Participant A: Very quickly, not dissimilar to other comments, but I think the quality of provision has clearly reduced, so I see that things we know are really helpful, psychosocial interventions for people with early stage dementia, one that’s close to the heart for me, interventions for older people with moderate depression – staff are not able to do the depth and duration of intervention that we know is helpful and of a higher quality, and it comes back to minimum intervention, get them off the case load and see the next person.
Jane Dacre: Ok, so again it’s the tick box, the lack of seeing both staff and patients as real people is what seems to be coming across to me. Participant E?
Participant E: I would say the biggest thing I would notice is the dwindling opportunities for multidisciplinary work in mental health services, in learning disabilities services in particular. That’s absolutely paramount, I don’t think you can do your job properly without having the wealth of experience from a wider multidisciplinary team because none of us can do it all. But with what’s just been said there with people trying to churn through and get people off the case load, to manage their case loads. Sometimes you’re missing windows to work with one another and just to have those conversations, have those team formulations in which you can really get the number of what a person’s needs are to be able to properly meet them. It turns into putting out little fires which never really gets the job done, and it’s never really then properly focused on the person themselves, the patient. So lack of opportunities for multidisciplinary work.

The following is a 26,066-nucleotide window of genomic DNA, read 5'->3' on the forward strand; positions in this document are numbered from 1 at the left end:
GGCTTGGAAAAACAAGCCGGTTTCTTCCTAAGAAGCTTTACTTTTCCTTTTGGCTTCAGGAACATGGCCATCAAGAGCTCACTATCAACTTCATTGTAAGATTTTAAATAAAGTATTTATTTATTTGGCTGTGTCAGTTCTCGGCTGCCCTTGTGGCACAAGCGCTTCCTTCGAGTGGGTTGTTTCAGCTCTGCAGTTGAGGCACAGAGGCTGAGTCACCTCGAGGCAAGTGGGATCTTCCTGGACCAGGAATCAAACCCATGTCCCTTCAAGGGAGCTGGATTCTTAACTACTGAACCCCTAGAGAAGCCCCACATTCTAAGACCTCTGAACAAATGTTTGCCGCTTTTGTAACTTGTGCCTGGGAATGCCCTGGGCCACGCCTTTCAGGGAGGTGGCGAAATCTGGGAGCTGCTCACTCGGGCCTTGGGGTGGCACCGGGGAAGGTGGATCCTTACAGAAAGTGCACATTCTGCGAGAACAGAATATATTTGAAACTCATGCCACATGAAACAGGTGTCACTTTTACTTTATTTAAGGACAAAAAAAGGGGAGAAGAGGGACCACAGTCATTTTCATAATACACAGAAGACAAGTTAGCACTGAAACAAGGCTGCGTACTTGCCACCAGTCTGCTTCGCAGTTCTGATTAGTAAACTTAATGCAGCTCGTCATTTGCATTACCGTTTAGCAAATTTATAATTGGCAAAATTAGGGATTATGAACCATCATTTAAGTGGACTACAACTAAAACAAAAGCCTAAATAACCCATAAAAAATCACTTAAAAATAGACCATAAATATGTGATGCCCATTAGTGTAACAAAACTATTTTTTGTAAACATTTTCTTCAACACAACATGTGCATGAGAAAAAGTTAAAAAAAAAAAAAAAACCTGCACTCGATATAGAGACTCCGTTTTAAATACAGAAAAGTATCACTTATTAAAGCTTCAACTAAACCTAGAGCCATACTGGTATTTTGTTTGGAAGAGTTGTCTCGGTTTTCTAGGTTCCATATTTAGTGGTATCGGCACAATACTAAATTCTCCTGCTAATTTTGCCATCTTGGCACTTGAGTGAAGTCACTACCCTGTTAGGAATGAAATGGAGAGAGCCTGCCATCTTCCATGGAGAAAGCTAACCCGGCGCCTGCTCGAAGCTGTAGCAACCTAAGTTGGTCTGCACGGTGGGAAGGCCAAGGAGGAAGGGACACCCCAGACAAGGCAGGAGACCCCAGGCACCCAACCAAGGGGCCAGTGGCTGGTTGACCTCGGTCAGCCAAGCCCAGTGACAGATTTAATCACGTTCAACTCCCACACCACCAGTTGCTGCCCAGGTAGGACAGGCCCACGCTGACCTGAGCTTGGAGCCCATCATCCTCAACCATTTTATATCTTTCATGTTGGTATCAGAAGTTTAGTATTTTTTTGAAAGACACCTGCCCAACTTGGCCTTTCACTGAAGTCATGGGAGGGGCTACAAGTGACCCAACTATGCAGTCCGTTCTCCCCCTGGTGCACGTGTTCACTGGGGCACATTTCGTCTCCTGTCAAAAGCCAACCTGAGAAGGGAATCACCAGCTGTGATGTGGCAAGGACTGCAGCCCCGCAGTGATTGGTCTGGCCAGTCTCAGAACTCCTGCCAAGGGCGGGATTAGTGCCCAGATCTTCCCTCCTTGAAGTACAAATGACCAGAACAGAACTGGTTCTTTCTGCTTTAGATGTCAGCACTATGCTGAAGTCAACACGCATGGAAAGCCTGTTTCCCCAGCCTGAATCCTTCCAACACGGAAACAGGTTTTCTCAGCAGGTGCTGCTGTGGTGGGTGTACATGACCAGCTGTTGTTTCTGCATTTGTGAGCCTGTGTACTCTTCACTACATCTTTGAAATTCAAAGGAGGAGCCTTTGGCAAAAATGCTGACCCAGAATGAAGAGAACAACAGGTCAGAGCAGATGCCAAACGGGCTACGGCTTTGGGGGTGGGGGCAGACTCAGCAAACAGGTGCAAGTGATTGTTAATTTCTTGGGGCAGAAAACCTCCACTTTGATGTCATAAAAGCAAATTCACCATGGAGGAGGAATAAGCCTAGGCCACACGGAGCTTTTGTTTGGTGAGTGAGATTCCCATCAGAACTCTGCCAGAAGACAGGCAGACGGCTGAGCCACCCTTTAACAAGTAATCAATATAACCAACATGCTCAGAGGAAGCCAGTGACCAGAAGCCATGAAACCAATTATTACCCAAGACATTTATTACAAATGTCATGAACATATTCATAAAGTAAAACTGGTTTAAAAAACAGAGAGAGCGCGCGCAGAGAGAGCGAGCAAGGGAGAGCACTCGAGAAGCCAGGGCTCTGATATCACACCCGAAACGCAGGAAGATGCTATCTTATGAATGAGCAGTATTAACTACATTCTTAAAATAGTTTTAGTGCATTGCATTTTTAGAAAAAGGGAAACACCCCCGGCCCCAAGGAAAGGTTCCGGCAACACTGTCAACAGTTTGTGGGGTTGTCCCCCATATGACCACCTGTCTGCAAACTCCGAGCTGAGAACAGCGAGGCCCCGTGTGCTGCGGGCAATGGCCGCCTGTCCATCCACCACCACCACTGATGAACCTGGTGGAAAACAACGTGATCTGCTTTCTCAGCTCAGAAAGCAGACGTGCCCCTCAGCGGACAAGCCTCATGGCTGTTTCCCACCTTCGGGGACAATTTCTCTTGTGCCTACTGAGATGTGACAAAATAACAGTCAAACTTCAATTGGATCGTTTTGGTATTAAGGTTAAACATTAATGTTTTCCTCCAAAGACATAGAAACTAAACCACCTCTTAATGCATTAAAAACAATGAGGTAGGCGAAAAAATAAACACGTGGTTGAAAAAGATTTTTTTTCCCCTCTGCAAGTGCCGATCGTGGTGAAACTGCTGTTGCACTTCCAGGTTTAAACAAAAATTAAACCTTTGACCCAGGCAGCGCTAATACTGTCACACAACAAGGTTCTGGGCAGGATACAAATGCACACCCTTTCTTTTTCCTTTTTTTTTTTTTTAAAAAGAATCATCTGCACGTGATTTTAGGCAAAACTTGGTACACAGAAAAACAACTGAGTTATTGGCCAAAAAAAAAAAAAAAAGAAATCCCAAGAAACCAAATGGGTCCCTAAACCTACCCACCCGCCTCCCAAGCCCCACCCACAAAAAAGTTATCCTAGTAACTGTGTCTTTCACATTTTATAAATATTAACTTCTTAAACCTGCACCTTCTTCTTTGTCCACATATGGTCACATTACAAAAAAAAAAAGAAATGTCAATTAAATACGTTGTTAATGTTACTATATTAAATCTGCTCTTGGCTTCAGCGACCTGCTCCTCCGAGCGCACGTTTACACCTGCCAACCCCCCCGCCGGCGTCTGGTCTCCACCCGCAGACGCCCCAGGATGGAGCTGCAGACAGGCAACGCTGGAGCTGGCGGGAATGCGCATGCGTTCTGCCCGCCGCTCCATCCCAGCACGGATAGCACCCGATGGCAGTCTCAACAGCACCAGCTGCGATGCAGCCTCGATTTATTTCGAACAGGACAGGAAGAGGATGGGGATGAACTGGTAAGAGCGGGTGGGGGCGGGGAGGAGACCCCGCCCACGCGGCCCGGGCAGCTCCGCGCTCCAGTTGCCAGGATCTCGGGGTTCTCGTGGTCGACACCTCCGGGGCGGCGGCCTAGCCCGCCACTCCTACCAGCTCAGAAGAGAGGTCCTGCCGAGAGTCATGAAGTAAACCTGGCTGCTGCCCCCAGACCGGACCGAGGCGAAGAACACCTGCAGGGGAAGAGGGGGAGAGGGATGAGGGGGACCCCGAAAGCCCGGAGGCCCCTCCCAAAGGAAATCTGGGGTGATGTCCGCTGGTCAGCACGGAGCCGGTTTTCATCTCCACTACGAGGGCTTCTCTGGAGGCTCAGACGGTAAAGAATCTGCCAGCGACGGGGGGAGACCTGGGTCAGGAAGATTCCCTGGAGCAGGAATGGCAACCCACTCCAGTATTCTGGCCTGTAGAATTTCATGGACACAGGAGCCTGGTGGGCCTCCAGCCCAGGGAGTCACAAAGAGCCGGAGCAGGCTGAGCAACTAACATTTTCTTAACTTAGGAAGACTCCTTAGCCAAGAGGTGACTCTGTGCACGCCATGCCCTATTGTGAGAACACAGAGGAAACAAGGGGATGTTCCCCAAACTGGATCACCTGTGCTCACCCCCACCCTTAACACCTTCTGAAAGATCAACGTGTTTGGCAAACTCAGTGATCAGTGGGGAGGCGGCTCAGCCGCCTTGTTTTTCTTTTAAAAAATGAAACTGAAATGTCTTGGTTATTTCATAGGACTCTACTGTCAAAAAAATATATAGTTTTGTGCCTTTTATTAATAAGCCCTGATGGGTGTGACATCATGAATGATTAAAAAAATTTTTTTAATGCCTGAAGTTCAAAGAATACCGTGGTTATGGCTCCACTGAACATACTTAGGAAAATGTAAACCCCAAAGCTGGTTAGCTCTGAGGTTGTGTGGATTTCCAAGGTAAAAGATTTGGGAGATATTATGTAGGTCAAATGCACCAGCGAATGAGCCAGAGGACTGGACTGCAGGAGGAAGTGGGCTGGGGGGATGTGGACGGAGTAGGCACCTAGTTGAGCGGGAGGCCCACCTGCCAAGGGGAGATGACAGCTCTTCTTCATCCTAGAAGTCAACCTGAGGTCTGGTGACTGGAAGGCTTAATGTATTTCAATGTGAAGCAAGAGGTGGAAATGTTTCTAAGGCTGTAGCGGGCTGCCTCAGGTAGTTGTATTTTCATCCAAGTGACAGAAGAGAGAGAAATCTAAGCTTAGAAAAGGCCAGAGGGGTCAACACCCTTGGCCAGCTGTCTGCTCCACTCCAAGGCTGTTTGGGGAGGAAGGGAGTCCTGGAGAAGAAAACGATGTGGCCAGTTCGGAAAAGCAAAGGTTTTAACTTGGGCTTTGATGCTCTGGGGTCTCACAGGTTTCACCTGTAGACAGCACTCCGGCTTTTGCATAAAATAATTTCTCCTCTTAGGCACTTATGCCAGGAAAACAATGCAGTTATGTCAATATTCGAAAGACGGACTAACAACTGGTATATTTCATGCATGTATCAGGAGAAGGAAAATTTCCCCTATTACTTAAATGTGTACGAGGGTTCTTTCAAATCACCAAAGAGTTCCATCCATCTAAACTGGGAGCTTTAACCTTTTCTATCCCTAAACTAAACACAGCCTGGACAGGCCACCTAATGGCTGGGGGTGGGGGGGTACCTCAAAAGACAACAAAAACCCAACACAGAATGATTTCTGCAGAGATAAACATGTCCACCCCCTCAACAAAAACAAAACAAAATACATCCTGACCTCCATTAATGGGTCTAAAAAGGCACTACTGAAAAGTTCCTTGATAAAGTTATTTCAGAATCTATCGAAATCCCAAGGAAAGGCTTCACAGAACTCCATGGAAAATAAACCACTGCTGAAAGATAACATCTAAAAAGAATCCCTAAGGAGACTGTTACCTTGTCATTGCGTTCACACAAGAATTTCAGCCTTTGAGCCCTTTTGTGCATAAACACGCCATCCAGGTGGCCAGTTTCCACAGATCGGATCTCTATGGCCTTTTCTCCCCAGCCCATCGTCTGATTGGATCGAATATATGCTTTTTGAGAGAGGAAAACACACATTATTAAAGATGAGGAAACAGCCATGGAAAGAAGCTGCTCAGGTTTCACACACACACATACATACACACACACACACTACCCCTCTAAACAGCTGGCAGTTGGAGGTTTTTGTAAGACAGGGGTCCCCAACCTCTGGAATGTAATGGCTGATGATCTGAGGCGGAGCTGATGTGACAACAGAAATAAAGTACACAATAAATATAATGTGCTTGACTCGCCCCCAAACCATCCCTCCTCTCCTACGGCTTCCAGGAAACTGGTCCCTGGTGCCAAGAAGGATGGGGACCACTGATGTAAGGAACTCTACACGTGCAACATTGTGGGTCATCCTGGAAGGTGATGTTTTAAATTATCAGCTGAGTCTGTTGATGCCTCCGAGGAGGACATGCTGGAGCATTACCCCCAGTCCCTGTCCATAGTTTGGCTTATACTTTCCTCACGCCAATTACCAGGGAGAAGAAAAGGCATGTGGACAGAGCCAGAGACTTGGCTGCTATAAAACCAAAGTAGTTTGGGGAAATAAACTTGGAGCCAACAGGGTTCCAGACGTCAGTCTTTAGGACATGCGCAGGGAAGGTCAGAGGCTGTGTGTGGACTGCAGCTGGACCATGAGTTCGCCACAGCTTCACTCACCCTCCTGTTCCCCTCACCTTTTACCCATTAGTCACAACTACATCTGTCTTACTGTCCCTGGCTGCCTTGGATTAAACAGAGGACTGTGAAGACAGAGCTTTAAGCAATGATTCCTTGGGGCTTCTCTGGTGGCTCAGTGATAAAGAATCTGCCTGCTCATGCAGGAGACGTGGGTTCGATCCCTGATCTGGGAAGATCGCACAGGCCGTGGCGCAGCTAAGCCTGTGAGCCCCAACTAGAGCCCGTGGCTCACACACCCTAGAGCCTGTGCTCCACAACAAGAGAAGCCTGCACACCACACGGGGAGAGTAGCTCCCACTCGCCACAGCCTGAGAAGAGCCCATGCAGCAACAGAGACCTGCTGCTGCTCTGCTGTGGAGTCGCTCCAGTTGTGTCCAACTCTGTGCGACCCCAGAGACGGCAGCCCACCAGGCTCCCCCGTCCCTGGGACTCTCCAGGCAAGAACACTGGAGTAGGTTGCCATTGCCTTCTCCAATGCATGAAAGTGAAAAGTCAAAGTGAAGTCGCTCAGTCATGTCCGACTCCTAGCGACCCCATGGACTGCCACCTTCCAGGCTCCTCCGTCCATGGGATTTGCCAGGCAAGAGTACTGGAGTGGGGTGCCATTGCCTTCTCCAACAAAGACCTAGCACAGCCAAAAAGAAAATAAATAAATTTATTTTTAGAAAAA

Jane Dacre: Participant B?
Participant B: I guess the point I wanted to make following on from Participant E is, I think for a lot of front line mental health clinicians, they would be saying they’re becoming firefighters and it’s about risk management rather than actual therapy, and missed opportunities in terms of care. I don’t think we’re providing the high quality care that we want to provide, and that they would want to provide.
Jane Dacre: Very interesting insight. It can’t possible be in the best interests of the patients that we serve. I’ve come to the end of my questions but is there something we should have discussed about workforce that hasn’t come up, is there something that we’ve missed that needs to go into this thinking that we’re doing about workforce in relation to mental health? Participant D?
Participant D: I think it’s transparency across the system because sometimes there is a secret thing that we don’t know what people one or two levels above are thinking. So grassroots level stuff is constantly put under pressure because they don’t actually know how the service is changing. Usually they will say ‘from tomorrow on you’ll be doing this, there’s a new…’ There’s a lack of transparency. People lose their trust and that’s why retention is affected.
Jane Dacre: Ok, so a just and compassionate culture. So that’s fantastic, you’ve given us huge food for thought, really, really engaged conversation and thank you all for contributing as much as you have